Ferron Reservoir treatment to kill fish
By early afternoon of Sept. 22, the long-planned treatment of Ferron Reservoir had been completed. As Division of Wildlife Resources trucks rumbled down the mountain with boats, trailers and equipment in tow, fish were already floating to the surface. A biochemical reaction in the gills was already at work, inhibiting the uptake of oxygen.
The agent used to treat the reservoir was rotenone, a substance derived from the root of a tropical South American plant. Ground up roots have been used by the indigenous people of South America for centuries to harvest fish, and the commercial product has been a valuable fisheries management tool in the United States since 1934.
Rotenone is a safe chemical when used in accordance with the label directions. All members of the team working on the project are licensed pesticide applicators and the two project leaders received extensive training in the use of rotenone through the U. S. Fish and Wildlife Service.
Paul Birdsey, Division of Wildlife Resources Aquatics Manager, stated that even with the knowledge that rotenone is a safe chemical, extra efforts were made to protect all downstream resources in this project. The reservoir was drained to its minimum pool so that the outflow could be shut off completely. Even if any leakage of the chemical did occur through the dam, it would be quickly diluted within a short distance. "With the level of pre-planning that went into this project, we do not expect to see any downstream effects from the treatment", said Birdsey.
Possibly the biggest public safety concern with treatment projects is the consumption of treated fish. This is not a result of the chemical used, but instead results from the potential of salmonella poisoning from decomposing fish. For this reason, collection of treated fish is not allowed.
The reservoir treatment was first proposed more than a year ago as part of a larger range-wide effort to restore the native Colorado River cutthroat trout and prevent its listing under the Endangered Species Act.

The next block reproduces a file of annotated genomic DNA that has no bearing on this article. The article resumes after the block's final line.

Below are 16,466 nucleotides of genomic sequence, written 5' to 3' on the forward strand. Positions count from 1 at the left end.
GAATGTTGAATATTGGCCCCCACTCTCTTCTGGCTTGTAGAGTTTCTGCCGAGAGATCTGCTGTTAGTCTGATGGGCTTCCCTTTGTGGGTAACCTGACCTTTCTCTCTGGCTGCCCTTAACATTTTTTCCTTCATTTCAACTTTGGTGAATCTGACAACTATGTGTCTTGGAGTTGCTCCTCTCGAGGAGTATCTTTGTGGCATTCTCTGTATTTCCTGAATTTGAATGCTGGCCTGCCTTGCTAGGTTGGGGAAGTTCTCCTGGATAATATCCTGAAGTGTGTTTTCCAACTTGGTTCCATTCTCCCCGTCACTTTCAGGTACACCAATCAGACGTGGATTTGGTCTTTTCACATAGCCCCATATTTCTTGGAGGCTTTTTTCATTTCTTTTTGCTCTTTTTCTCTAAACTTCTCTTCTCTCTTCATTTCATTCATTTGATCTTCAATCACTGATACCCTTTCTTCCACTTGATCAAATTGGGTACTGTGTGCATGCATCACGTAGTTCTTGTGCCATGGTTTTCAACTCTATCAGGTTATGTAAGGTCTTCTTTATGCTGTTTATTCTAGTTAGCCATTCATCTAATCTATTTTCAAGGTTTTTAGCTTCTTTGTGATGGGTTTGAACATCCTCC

If listing were to occur, it is possible that fisheries management, water use, and grazing in the drainage would be in the hands of federal authorities instead of local and state agencies. The DWR is strongly committed to prevent listing of all species in the state.
"We have worked hard during this project to partner with local entities and the U. S. Forest Service so that local residents retain a say in the management of this resource," said Birdsey.
Although this project is part of the Colorado River cutthroat trout restoration efforts, fisheries management in the reservoir will retain its emphasis on family oriented recreation. The reservoir will be restocked with native cutthroat trout, sterile rainbow trout and possibly sterile brook trout. No special regulations on the type of angling methods, slot limits or the possession of cutthroat trout are proposed.
"We hope that the anglers will continue to enjoy Ferron Reservoir just as they always have," stated Birdsey. "In fact, the removal of the current overpopulation of small brook trout may help improve the fishery."
The treatment phase of the restoration project isn't complete yet. A follow-up spring treatment is planned to ensure complete eradication of any remaining fish.
Once the spring treatment is accomplished, there will be a short waiting period to be sure the rotenone has degraded sufficiently to remove any possible threat to the newly stocked fish. Restocking is expected to occur before the July 4, 2012 holiday weekend.